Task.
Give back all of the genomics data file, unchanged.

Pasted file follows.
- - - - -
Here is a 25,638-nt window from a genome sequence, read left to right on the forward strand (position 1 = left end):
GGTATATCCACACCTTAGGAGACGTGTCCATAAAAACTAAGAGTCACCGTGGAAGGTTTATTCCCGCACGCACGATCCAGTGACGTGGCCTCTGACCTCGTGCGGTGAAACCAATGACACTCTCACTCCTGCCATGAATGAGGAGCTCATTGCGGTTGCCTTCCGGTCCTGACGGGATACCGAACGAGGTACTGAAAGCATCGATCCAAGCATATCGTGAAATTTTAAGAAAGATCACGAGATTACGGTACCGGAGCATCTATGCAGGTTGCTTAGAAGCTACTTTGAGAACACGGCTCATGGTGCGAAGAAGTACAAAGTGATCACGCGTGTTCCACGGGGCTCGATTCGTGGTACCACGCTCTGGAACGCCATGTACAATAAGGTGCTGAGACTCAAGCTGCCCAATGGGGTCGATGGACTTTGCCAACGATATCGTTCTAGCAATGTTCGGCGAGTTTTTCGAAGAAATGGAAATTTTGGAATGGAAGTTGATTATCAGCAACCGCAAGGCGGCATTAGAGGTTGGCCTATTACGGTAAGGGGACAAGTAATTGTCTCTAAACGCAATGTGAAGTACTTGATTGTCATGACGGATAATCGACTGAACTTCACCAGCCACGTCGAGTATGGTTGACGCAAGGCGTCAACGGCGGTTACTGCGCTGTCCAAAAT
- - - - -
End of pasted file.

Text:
Here is a 25,638-nt window from a genome sequence, read left to right on the forward strand (position 1 = left end):
GGTATATCCACACCTTAGGAGACGTGTCCATAAAAACTAAGAGTCACCGTGGAAGGTTTATTCCCGCACGCACGATCCAGTGACGTGGCCTCTGACCTCGTGCGGTGAAACCAATGACACTCTCACTCCTGCCATGAATGAGGAGCTCATTGCGGTTGCCTTCCGGTCCTGACGGGATACCGAACGAGGTACTGAAAGCATCGATCCAAGCATATCGTGAAATTTTAAGAAAGATCACGAGATTACGGTACCGGAGCATCTATGCAGGTTGCTTAGAAGCTACTTTGAGAACACGGCTCATGGTGCGAAGAAGTACAAAGTGATCACGCGTGTTCCACGGGGCTCGATTCGTGGTACCACGCTCTGGAACGCCATGTACAATAAGGTGCTGAGACTCAAGCTGCCCAATGGGGTCGATGGACTTTGCCAACGATATCGTTCTAGCAATGTTCGGCGAGTTTTTCGAAGAAATGGAAATTTTGGAATGGAAGTTGATTATCAGCAACCGCAAGGCGGCATTAGAGGTTGGCCTATTACGGTAAGGGGACAAGTAATTGTCTCTAAACGCAATGTGAAGTACTTGATTGTCATGACGGATAATCGACTGAACTTCACCAGCCACGTCGAGTATGGTTGACGCAAGGCGTCAACGGCGGTTACTGCGCTGTCCAAAAT